But there’s more.  Not only does the incarnation put on display the true nature of God; it also reveals what true humanity looks like.  See, to live and minister incarnationally means not only being an instrument through which God’s love is made real in the world.  It also includes showing what it means to be God’s new and true humanity.  If we live incarnationally, we’ll not only show what true Godhood looks like but also true manhood.


Some in the early church had the opposite problem of the Arians.  They were called Docetists, and they claimed that while Jesus was fully God, he only appeared to be human.  He wasn’t a real man.  And some Christians take that approach to spirituality too:  if you’re really spiritual it’s almost like you’re not really human.  And they so they withdraw themselves from whatever aspects of human society they think might corrupt them.  They locate the problem of sin not in their own hearts, but in the world outside them.  They become ingrown and inward facing.  They don’t engage their community with the gospel.  They shut themselves out of the world and live only for themselves.  They think that holiness is ethereal and otherworldly and doesn’t really address the concerns of earthly human life.  They think holiness means separating yourself from the physical or from unholy people.


The incarnation points us in just the opposite direction.  When we read the gospels, we find that Jesus is very earthy.  He grew up as a manual laborer.  He called stinky, smelly fisherman to serve with him.  He got accused of being a drunkard and a glutton because he enjoyed the good things in life.  Everywhere he went, he was the life of the party.  He was always telling jokes (like the one about getting the camel through the eye of the needle).  He could be sneaky and sarcastic.  He was anything but a tame, withdrawn recluse.  He was anything but otherworldly.  He was holy, of course, but in ways that surprise and confound our preconceptions.


But Jesus wasn’t just a man who enjoyed the good life.  He also ministered in word and deed to those in need.  He showed hospitality.  He fed the hungry.  He reached out to children and the lame and the blind and the suffering.  He crossed over barriers by talking to gentiles and women.  And he criticized the religious and political leaders of his day when occasion called for it.  He wasn’t afraid of messing with politics or other “worldly” matters.


This is all part of what it means to live incarnationally.


On the one hand, Christianity is, as Chesterton put, “a thick steak and a good cigar.”  It’s stout beers and baseball games.  It’s about telling jokes and laughing easily.  It’s about working hard and playing hard.  It’s about fine music and good conversation on the front porch.  It’s about reading old stories to children and cutting the grass.  It’s about hunting and fishing and changing the spark plugs and cooking a hot meal on a cold winter’s night dinner.


As the great Dutch theologian A. A. Van Ruler said, “We become Christian in order to be fully human.”  The church fathers had a saying: “God became man in order that man might become God” (in the sense of God-like).  But Luther turned it around:  “God became man in order that man might become true man again.”  In the incarnation, God begins to re-humanize us, to undo what sin has sin has marred and corrupted.  See, Christianity does not negate our humanness, it restores it.  The gospel doesn’t negate our humanness; it fulfills it.  Part of living incarnationally is taking in the whole range of blessings that God has placed within his creation.  It means that we can eat, drink, and be merry, for we know these are the gifts of God.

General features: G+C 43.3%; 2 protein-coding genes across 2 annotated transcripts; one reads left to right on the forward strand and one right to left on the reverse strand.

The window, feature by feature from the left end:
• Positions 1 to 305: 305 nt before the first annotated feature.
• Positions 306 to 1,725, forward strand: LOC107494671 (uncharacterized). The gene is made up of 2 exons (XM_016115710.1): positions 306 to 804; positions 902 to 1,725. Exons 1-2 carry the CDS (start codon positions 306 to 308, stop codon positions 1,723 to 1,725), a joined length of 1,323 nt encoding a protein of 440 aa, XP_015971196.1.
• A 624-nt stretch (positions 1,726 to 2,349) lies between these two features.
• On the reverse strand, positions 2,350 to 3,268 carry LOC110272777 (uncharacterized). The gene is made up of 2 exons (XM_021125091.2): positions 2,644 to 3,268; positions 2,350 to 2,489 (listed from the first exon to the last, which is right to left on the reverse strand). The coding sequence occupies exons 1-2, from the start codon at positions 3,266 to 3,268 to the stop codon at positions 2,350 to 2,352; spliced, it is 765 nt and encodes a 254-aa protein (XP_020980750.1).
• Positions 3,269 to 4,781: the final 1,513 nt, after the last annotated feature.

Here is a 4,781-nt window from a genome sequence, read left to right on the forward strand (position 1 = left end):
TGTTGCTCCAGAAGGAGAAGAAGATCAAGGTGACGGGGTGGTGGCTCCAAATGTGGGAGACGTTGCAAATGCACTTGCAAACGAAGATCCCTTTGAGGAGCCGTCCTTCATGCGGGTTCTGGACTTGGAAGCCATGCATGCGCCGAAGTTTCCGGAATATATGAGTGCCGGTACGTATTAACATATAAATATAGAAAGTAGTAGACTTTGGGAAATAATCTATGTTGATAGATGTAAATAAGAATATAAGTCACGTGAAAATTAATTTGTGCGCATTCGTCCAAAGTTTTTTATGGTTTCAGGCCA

But there’s another side to it as well, and we dare not forget it.  To live incarnationally is to live like Jesus lived as True God and True Man.  It’s to be the body of Christ in the world.  But remember what happened to the body of Christ!!  That body was broken.  It was stripped naked.  It was whipped.  It was crucified. 


If we are going to live and minister incarnationally, we will often find ourselves going where no one else wants to go, doing what no one else wants to do.  We’ll find ourselves doing what Jesus did -- going after the lost, the hurting, the suffering, and sharing in their pain. 


We’ll find ways to help those in need.  That may mean physical need.  After all, Jesus didn’t just teach about God’s love, he enacted it in doing good deeds.  And we’re to do the same, helping the poor and downtrodden as we come cross paths with them.  We’re to feed the hungry and heal the sick and clothe the naked. 


But in many cases (for us today) it may mean helping those in psychological or spiritual need – the lonely, the guilty, the overstressed, the underappreciated.  Our neighborhoods and workplaces are filled with these sorts of people, who live quite comfortably on the outside but who ache with pain inside.  They need to see the Father’s glory.  The question is:  Will we show it to them?  And if we don’t who will?


This is what we’re called to do.  Incarnational living is multi-dimensional.  It has many facets.  We can’t pick and choose.  We have to strive to live it out in all its different aspects.  But as we do, we find God blessing us and exalting us more and more as we go.


Let’s pray.